Courtesy of NBC
Ben Silverman treated NBC viewers to a sneak preview of a writerless future last night, bringing American Gladiators back from the dead. Could this be the straw that breaks the striking WGA’s back? Almost certainly not.
While the only stars of the original version were the gladiators themselves, this version focuses more on the civilian contestants, in the traditional “being on this show will change my life forever” format of reality shows. The first match of the new era of American Gladiators is between life coach Koya Webb and toilet-paper saleswoman (really!) Jesse Adams. Koya is from Beverly Hills, her training video shows her working out on Venice Beach, and in her contestant interview, she cheerfully explains that what she loved about the original American Gladiators was watching someone “ripping the other competitor to shreds.” Jesse, on the other hand, is from Donahue, Iowa, her video shows her actually carrying a giant bag of toilet paper, and she spends her own contestant video talking about the three children she is raising alone after what sounds like a heartbreaking divorce.
It’s pretty clear we’re meant to root for Jesse. Which makes the first event a masterpiece of betrayed audience expectations right up there with Psycho.
In the first few seconds of Powerball, Jesse gets tackled by Stealth and thrown into a wall and regains her feet for only a moment before her knee collapses in a hideously painful manner. The next time we see her, she’s on crutches, and a new contestant, health-and-fitness expert Venus Ramos, is taking her place. Although Ramos inherits Jesse’s low Powerball score, she goes on to defeat Koya, though by the end she seems half-dead and all crazy (she yells, “This is the most incredible feeling in the world. I’m in so much pain, I can’t breathe, but I am so freakin’ excited and happy to be here!”). We approve.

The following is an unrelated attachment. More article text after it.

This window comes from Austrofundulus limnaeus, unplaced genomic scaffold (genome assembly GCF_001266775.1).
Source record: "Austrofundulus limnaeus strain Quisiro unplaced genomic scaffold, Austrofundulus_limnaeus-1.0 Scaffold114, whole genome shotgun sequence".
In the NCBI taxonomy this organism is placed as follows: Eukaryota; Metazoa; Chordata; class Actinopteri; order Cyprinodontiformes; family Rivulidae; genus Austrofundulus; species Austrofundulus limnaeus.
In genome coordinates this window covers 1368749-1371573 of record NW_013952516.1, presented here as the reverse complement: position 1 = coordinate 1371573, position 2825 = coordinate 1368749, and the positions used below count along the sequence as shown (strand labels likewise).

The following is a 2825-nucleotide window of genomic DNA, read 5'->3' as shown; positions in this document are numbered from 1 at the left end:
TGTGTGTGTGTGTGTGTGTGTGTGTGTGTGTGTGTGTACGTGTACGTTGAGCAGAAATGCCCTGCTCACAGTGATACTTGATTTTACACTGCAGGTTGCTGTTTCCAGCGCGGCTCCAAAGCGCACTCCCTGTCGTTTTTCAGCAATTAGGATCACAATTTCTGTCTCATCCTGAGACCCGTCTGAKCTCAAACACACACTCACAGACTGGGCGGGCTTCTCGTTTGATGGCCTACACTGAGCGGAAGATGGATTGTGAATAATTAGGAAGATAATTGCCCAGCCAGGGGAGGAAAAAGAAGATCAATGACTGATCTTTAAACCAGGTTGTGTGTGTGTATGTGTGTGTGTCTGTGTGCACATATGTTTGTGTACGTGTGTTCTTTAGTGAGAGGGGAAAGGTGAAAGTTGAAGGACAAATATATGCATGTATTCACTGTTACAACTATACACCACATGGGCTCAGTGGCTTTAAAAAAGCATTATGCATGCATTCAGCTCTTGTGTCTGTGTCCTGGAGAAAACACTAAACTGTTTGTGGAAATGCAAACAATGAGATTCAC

The premiere features three more matches after this first one. The gladiators are all fairly insane, but which is our favorite? It’s a two-way race between Wolf, who has frosted hair and howls every time he gets the opportunity, and Toa, who is supposedly related to Dwayne Johnson and is the only gladiator to forsake the traditional spandex pants for a Polynesian lavalava. Advantage: Toa, who performs a tribal dance before one of the events that confuses and terrifies his opponents and the audience. In the final match, ex-Marine Bonnie smashes her head against an iron pole in the Eliminator but still finishes, blood streaming down her face. So the American Gladiator premiere ends more or less as it begins: with an ordinary person getting injured for our amusement. Thanks to the writers’ strike, we’re finally getting the kind of television Stephen King has always told us we deserve. —Matthew Dessem